“The Conservancy spent five years pursuing these properties with the ultimate goal of providing greater public access to the Dan River,” said Kevin Redding, executive director of PLC. “Fishing enthusiasts and hunters will soon have a new opportunity to access one of the Piedmont’s special places.”
The Dan River holds more than just trout and smallmouth bass. Recent sampling by the WRC identified several rare freshwater mussels along the river’s bottom. Stokes County is also a globally recognized hot-spot for populations of sucker fish. According to the WRC, of the 80 globally recognized species of suckers at least 29 occur within North Carolina. The most recent edition of Wildlife in North Carolina, a magazine published by WRC, proclaims that “Stokes County’s eleven species of suckers are more than any other county or similar-sized area on Earth”.
Funding for this project was made possible by the N.C. Wildlife Resources Commission, PLC’s Patty Nussbaum Conservation & Support Fund, Duke Energy’s Water Resources Fund, the North Carolina Clean Water Management Trust Fund, Fred and Alice Stanback, and the Conservation Trust for North Carolina.
[accordion title=”Dan River Bends” active=”no”]Located adjacent to the North Carolina State University’s 4-H camp, Camp Sertoma, and a mile downstream of the previously protected Historic Dan River Ford, this property was identified as being part of the regionally significant Dan River Bends Site in the Stokes County Natural Heritage Inventory (1998). The site achieved its regional significance due to the presence of habitat for several rare and uncommon plants including the cliff stonecrop (Sedum glaucophyllum), the northern cup-plant (Silphium perfoliatum), and the federally endangered small-anthered bittercress (Cardamine micranthera). The site’s forested bluffs along the Dan River identified this property as a high priority for water quality protection in the Upper Dan River Corridor Riparian Design Phase I (2000).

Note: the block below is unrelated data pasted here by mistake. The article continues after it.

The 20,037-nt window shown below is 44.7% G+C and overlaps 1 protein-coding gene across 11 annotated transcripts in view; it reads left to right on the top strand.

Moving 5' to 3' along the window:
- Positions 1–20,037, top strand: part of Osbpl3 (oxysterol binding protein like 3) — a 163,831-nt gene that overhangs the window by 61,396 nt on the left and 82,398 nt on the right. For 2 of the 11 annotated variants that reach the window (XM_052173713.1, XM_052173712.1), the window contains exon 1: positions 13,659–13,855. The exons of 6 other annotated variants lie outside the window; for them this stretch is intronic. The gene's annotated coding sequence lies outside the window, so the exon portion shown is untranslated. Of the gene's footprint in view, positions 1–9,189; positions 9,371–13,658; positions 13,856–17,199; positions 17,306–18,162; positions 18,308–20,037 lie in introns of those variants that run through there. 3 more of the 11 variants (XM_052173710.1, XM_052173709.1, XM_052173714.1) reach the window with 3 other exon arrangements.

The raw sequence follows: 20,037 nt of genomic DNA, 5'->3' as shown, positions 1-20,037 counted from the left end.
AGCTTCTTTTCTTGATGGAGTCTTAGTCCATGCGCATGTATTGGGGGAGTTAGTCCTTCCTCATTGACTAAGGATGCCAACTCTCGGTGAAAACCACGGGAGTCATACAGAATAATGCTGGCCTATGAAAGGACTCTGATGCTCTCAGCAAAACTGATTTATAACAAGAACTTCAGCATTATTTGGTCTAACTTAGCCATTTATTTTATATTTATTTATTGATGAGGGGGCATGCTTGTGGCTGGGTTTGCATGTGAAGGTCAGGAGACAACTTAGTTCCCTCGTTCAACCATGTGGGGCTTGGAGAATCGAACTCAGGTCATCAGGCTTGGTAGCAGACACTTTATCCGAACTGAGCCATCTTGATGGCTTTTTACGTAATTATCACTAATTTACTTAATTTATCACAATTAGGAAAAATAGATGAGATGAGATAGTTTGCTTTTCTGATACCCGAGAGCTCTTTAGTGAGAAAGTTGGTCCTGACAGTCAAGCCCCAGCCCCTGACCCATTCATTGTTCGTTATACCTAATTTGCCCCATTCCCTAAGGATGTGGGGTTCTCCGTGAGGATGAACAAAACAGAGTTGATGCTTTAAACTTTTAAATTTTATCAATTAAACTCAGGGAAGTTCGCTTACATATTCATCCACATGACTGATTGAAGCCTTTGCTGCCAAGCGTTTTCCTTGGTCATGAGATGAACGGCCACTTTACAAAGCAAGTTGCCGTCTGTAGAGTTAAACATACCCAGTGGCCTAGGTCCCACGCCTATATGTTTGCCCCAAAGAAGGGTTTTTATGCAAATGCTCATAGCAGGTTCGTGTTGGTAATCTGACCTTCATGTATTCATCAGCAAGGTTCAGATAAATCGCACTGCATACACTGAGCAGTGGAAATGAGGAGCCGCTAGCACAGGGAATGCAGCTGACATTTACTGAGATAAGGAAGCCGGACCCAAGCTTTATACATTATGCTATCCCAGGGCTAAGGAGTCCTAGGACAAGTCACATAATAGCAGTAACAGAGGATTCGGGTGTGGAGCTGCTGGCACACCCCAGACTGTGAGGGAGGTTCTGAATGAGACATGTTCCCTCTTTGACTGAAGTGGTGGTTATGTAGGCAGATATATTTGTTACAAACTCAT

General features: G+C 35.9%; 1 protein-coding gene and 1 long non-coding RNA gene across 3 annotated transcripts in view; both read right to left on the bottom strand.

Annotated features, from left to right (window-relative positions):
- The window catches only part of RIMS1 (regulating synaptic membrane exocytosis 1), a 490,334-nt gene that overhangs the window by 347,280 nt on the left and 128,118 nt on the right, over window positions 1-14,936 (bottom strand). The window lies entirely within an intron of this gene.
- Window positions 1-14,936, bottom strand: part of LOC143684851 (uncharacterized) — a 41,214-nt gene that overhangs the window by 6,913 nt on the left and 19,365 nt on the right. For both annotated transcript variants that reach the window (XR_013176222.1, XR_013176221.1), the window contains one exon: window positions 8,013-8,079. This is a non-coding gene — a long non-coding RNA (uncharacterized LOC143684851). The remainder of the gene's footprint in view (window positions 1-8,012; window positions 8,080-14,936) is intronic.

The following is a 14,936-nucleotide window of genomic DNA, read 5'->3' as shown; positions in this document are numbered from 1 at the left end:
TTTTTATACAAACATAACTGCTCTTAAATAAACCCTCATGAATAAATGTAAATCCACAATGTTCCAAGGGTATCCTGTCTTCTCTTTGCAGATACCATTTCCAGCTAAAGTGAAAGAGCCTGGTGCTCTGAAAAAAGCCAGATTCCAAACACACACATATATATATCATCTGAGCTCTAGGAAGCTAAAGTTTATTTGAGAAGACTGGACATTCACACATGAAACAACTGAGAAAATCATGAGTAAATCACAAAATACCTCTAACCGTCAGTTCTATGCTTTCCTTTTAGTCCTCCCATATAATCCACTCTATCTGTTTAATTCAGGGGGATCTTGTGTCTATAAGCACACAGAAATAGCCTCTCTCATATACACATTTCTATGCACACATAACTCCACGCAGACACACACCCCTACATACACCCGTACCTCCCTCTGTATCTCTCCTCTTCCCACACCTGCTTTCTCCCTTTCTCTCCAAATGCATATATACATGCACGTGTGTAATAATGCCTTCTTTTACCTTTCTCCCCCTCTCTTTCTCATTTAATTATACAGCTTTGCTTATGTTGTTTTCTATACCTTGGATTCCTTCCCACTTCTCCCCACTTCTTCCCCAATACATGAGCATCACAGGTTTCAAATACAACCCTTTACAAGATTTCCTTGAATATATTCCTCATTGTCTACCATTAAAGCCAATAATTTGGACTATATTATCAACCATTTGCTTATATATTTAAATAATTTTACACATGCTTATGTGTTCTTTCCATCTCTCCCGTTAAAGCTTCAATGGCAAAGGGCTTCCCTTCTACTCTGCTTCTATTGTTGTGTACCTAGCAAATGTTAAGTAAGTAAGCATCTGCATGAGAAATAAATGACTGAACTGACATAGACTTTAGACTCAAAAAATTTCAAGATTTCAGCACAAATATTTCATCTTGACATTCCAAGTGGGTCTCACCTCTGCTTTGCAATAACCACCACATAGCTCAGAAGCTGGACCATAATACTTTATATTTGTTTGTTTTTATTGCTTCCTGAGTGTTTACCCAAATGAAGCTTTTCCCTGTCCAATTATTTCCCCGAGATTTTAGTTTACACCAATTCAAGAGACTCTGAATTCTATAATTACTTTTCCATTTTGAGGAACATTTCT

PLC acquired this small, yet significant parcel in 2001 when the owners, aware of its conservation value, approached PLC prior to placing the property on the market. Since purchasing the property, PLC received funding through the Virginia Office of the US Fish and Wildlife Service to conduct on-site restoration work that included stabilization of the river access, tree planting in the former tobacco field in the bottomland, and culvert replacement on the access road. Currently, this preserve is only open for PLC-related events.
Project funding provided by PLC, the NC Clean Water Management Trust Fund and the US Fish and Wildlife Service.
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Identified as a regionally significant natural heritage site in the Stokes County Natural Heritage Inventory, this property encompasses an excellent quality mature hardwood forest comprised of yellow poplar, river birch, beech, oak, hickory, walnut, and scattered sycamore. The forest provides critical habitat for declining neotropical migratory songbirds and other wildlife species. Additionally, the presence of a significant forested riparian buffer led to this site’s identification as a high priority for protection of the Dan River’s water quality in the Dan River Riparian Corridor Design Phase I (2000).
Accessible only by the river, PLC acquired the Historic Dan River Ford in 1998. Its steep slopes and rocky outcrops add geological interest to the site as well as provide habitat for several rare and uncommom plants including the federally endangered small-anthered bittercress (Cardamine micranthera), northern cup-plant (Silphium perfoliatum) and the significantly rare cliff stonecrop (Sedum glaucophyllum). Upon acquisition of this site, PLC granted a conservation easement to the State to ensure that the sites conservation values were permanently protected.
Project funding provided by the landowner and the NC Clean Water Management Trust Fund.